Keeping kids busy: Is it always necessary?

Instead of cramming camps and crafts into her family's March Break, Jennifer Pinarski embraced the unbusy.

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Gillian and Isaac head outdoors during their March Break. Photo: Jennifer Pinarski

Follow along as Jennifer Pinarski shares her experiences about giving up her big city job and lifestyle to live in rural Ontario with her husband, while staying home to raise their two young children.

In the weeks leading up to the March Break, I felt that familiar sense of panic: How was I going to keep my kids busy (read: not bickering) during the 10 days they would be together? Despite being a stay-at-home mom, I don’t have an arsenal of crafts and other activities to keep my kids occupied. I researched day camps and playgroup drop-ins, but either the price was too high or the hours were inconvenient. So I made the bold decision to not plan a single activity. Bold, because I’m addicted to being busy.

Anything we did would be on a whim and, if possible, completely free. Here is what our March Break looked like:

  • Tree climbing, hiking and snowshoeing. We have a huge tree in our backyard that both kids have said they’ve missed playing on because of the weather. We spent an hour just playing on the tree. When the weather was nice, we were outdoors.
  • A failed attempt at watching The Lego Movie.  I decided to use gift cards (following our rule that activities needed to be free), but my four-year-old daughter sobbed for the first 10 minutes, absolutely terrified. Thankfully, the theatre gave us a refund.
  • Bought a goldfish on impulse. My seven-year-old son was furious at having to leave The Lego Movie early. To distract both kids (my daughter was still in tears) we stopped at the pet store, one of our favourite places to visit. Isaac had been saving his money for a fish but, to be honest, I wasn’t keen on bringing another pet into the house. But Isaac took the initiative to talk to the store employees about the equipment needed for a goldfish, and he read all of the information pamphlets on fish care. The kids worked together to chose a fish, plants and a budget-friendly fish bowl. Comet the goldfish now occupies the centre of our kitchen table.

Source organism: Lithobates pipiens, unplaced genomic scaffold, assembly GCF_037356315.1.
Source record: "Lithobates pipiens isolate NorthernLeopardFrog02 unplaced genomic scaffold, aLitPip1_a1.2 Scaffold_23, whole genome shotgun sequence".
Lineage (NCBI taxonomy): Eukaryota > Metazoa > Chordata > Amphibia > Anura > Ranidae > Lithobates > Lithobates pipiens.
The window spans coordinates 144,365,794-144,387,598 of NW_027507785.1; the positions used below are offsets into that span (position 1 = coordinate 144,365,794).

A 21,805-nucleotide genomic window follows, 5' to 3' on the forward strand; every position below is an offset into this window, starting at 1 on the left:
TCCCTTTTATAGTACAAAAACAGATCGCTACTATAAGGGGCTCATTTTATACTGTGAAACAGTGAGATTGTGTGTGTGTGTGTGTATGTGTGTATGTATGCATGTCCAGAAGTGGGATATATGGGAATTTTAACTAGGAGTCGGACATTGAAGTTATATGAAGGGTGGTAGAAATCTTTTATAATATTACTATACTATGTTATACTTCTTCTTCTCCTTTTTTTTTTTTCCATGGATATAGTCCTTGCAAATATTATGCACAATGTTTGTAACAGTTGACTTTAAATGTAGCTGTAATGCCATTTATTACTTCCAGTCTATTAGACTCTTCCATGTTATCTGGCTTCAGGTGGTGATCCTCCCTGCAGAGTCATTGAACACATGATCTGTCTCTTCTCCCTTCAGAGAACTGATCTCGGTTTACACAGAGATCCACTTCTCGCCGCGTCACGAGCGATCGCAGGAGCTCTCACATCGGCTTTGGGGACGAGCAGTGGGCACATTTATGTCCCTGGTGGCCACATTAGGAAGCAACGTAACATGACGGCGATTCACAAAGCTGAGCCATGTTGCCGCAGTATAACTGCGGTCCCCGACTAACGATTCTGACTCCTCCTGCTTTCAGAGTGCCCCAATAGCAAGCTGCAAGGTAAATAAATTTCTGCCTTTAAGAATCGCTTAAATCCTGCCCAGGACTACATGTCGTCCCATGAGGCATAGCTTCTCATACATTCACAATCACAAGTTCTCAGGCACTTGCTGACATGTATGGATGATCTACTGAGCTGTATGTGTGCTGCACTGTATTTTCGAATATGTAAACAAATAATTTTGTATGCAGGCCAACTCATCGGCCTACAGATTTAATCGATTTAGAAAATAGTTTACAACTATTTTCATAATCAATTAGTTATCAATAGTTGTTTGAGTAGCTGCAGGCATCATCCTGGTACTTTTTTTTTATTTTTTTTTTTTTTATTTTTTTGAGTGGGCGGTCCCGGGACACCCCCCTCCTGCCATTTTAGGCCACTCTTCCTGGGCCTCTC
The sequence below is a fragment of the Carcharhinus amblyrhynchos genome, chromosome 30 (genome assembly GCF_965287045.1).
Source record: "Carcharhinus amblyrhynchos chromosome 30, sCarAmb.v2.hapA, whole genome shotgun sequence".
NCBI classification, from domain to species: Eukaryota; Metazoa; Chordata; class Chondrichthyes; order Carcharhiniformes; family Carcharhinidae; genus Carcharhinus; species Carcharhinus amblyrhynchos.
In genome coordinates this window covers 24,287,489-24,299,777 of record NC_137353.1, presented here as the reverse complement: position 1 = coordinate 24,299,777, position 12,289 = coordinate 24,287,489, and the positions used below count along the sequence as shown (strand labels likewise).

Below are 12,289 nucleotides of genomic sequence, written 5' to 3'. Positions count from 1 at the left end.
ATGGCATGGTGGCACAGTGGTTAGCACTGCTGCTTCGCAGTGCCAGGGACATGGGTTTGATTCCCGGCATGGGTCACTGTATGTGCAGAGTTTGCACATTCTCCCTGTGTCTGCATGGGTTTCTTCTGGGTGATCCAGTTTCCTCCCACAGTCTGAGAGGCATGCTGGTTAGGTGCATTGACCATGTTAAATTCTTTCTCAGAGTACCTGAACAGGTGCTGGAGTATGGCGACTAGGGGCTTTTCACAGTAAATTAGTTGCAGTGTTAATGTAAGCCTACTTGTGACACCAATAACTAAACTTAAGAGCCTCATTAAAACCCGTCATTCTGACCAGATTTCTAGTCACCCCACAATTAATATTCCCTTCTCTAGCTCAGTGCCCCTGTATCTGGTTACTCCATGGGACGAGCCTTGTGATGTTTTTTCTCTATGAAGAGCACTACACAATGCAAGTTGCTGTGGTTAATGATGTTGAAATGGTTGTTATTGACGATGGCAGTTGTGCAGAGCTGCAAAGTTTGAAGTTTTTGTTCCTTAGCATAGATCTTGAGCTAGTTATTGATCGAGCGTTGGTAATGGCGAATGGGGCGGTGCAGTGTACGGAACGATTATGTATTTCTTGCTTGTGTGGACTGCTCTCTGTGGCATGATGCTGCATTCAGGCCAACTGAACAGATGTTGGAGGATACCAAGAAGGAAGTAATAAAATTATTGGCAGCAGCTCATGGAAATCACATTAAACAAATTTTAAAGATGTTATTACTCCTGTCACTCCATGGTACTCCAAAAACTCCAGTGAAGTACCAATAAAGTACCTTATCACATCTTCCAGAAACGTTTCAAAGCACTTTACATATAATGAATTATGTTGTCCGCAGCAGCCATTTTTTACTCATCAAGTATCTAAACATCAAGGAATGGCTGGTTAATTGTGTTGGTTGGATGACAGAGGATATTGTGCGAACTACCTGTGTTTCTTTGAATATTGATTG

• Family screen time. Classic Looney Toons episodes and Wii helped save my sanity during the very cold days.
  • Free play. Have you ever noticed that sometimes your kids play best when you leave them alone? At four and seven, my kids seem to have developed their own language of play and watching them create new games using the simplest of supplies amazes me. To support their free play, I avoided saying no when they asked for something (at one point they had taped paper all over the floor to turn the kitchen into a lava flow and used spatulas as light sabres to chase the dog).

Now, a completely unbusy break does have its drawbacks. I’d love to say they played perfectly all week, but that would be a lie. By Thursday they were getting cabin fever and were more likely to pick fights and annoy each other, simply for something to do. The free play means my house is mess (there is a stubborn bit of tape I can’t peel off the dog) and the day we binged on screens backfired because the next day they were jonesing for their daily fix of Mario and Bugs Bunny.

But an unhurried March Break was one of my personal favourite childhood memories. I was never sent to camp and I remember hours of snowman-making and ice skating. A few days from now we will all be tossed back into our usual hectic schedules—so an unscheduled break was just what our family needed.

Tell me about your March Break @jenpinarski

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